Transfer Learning

We evaluate the pre-trained model on a variety of down-stream tasks. We compare MoPro with multiple baselines including (1) supervised learning on ImageNet, (2) weakly-supervised learning on WebVision with vanilla cross-entropy loss, (3) state-of-the-art self-supervised learning methods such as PCL [2], MoCo [3], SimCLR [4], BYOL [5], and SwAV [6].

1. Low-resource Image Classification

First, we transfer the pre-trained model to two new tasks: object recognition on VOC07 dataset and scene classification on Places205 dataset. For each task, we are only given very few (k) labeled samples. We train a linear support vector machine using the fixed learned representation. As shown in the following table, when pre-trained on WebVision datasets, MoPro consistently outperforms the vanilla CE method. When compared with ImageNet pretrained models, MoPro substantially outperforms self-supervised learning (PCL v2), and achieves comparable performance with supervised learning even when the same amount of web images (i.e. WebVision-V0.5) is used. Our results for the first time show that weakly-supervised learning can be as powerful as supervised learning under the same computation budget.

Low-shot image classification on VOC and Places

Next, we transfer the model to ImageNet by fine-tuning it using 1% or 10% of ImageNet training samples. As shown in the following table, MoPro consistently outperforms vanilla CE when pre-trained on WebVision.Compared to self-supervised learning methods pre-trained on ImageNet, weakly supervised learning achieves significantly better performance with fewer number of epochs.

Low-resource fine-tuning on ImageNet

2. Object Detection

We further transfer the pretrained model to object detection and instance segmentation tasks on COCO. Weakly-supervised learning with MoPro outperforms both supervised learning on ImageNet and self-supervised learning (MoCo) on one billion Instagram images.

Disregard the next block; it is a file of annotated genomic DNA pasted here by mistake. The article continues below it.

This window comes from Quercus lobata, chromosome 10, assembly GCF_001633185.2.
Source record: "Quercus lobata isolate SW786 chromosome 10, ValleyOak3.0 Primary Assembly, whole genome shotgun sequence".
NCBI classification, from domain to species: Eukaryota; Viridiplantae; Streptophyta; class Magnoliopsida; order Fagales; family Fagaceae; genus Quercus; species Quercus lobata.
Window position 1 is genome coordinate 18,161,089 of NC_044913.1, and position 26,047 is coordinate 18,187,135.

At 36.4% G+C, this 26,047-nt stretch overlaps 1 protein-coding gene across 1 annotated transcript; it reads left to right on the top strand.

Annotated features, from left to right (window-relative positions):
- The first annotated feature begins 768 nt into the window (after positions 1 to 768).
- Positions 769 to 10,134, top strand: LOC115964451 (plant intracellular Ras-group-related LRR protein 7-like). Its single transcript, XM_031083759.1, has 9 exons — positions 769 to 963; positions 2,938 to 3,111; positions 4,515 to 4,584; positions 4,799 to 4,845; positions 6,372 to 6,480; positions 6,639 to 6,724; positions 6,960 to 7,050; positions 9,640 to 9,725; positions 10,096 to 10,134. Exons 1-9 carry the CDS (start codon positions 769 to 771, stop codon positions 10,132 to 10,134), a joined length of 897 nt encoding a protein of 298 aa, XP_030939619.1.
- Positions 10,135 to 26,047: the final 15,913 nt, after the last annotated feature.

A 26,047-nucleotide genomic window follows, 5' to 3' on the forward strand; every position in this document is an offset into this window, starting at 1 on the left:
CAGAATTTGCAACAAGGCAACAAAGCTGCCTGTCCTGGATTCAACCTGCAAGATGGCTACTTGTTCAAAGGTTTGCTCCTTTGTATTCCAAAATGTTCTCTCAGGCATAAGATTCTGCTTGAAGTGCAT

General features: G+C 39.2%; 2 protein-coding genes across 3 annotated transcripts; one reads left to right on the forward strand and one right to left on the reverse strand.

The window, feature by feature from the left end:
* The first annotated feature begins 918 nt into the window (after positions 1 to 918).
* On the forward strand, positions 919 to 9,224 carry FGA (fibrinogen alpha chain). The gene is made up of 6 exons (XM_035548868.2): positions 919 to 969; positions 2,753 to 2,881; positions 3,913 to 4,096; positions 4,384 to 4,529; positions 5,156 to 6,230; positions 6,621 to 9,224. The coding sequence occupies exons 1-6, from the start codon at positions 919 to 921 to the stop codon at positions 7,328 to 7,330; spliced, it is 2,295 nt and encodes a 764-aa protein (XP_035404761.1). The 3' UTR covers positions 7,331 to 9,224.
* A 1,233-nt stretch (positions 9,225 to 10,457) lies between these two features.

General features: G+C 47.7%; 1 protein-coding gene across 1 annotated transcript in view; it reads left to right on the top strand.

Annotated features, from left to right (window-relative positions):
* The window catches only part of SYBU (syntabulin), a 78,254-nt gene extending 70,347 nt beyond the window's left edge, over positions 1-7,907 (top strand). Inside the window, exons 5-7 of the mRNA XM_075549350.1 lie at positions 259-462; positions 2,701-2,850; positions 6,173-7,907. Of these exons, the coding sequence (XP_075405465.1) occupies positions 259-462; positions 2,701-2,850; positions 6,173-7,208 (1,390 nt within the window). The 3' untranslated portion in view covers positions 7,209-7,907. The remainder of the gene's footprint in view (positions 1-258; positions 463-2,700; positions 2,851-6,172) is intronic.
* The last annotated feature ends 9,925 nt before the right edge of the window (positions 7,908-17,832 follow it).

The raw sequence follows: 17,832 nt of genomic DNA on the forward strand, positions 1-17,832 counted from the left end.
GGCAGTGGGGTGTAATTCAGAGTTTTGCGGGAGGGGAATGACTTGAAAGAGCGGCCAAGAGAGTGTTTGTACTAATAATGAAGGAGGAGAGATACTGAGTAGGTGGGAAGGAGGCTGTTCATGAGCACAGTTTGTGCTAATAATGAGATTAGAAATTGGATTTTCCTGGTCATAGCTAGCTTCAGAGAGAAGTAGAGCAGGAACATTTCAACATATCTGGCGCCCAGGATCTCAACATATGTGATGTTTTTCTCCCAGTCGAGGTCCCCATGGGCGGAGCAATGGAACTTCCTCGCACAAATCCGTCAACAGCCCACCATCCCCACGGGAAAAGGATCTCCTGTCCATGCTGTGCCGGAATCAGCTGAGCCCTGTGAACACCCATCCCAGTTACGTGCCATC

Object detection and instance segmentation on COCO

3. Model Robustness

Last but not least, we evaluate the model’s robustness to distribution shifts. We test the model on two benchmarks: (1) ImageNet-R which contains various artistic renditions of object classes from the original ImageNet dataset, and (2) ImageNet-A which contains natural images where ImageNet-pretrained models consistently fail due to variations in background elements,color, or texture. We report both accuracy and the calibration error, which measures the alignment between a model’s confidence and its accuracy. As shown below, weakly-supervised learning with MoPro shows significantly higher accuracy with better calibration.

Evaluation of model robustness to distribution shifts

What’s next?

We have demonstrated the power of MoPro in training deep neural networks using noisy Web images. There is a vast potential in extending MoPro to other domains such as video, text, or speech. We hope MoPro can spur more research in webly-supervised learning, and push towards a future in AI where manual annotation is no longer an essential piece of model training.

If you are interested in learning more, please check out our paper and feel free to contact us at junnan.li@salesforce.com.


References

1. Junnan Li, Caiming Xiong, Steven C.H. Hoi. MoPro: Webly Supervised Learning with Momentum Prototypes. arXiv:2009.07995, 2020.

2. Junnan Li, Pan Zhou, Caiming Xiong, Richard Socher, Steven C.H. Hoi. Prototypical Contrastive Learning of Unsupervised Representations. arXiv:2005.04966, 2020.

3. Kaiming He, Haoqi Fan, Yuxin Wu, Saining Xie, and Ross Girshick. Momentum contrast for unsupervised visual representation learning. In CVPR, 2020.

4. Ting Chen, Simon Kornblith, Mohammad Norouzi, and Geoffrey Hinton. A simple framework for contrastive learning of visual representations. In ICML, 2020.

5. Grill et al. Bootstrap your own latent: A new approach to self-supervised learning. arXiv:2006.07733, 2020.

6. Caron et al. Unsupervised learning of visual features by contrasting cluster assignments. arXiv:2006.09882, 2020.